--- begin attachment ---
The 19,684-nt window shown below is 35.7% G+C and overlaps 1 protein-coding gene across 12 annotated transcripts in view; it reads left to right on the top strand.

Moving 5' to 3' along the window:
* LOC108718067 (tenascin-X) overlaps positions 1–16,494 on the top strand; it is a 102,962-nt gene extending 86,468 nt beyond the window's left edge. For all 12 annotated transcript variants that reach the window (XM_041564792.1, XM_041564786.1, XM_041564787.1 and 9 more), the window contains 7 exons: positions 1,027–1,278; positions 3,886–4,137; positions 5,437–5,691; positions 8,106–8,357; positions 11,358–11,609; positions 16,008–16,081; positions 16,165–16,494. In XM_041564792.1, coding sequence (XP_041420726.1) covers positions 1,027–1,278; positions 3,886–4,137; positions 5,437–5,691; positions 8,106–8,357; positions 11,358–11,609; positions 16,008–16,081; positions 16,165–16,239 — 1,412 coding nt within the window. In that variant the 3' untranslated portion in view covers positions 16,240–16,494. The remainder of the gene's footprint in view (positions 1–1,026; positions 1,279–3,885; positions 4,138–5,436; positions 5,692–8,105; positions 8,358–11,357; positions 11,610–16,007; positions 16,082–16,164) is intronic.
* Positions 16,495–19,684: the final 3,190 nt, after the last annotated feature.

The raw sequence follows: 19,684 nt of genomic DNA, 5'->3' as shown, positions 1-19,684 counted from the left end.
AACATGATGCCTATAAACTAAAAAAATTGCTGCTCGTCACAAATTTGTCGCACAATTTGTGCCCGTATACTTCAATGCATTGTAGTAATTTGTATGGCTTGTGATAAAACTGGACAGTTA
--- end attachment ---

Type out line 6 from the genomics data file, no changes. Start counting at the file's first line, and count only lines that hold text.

AACATGATGCCTATAAACTAAAAAAATTGCTGCTCGTCACAAATTTGTCGCACAATTTGTGCCCGTATACTTCAATGCATTGTAGTAATTTGTATGGCTTGTGATAAAACTGGACAGTTA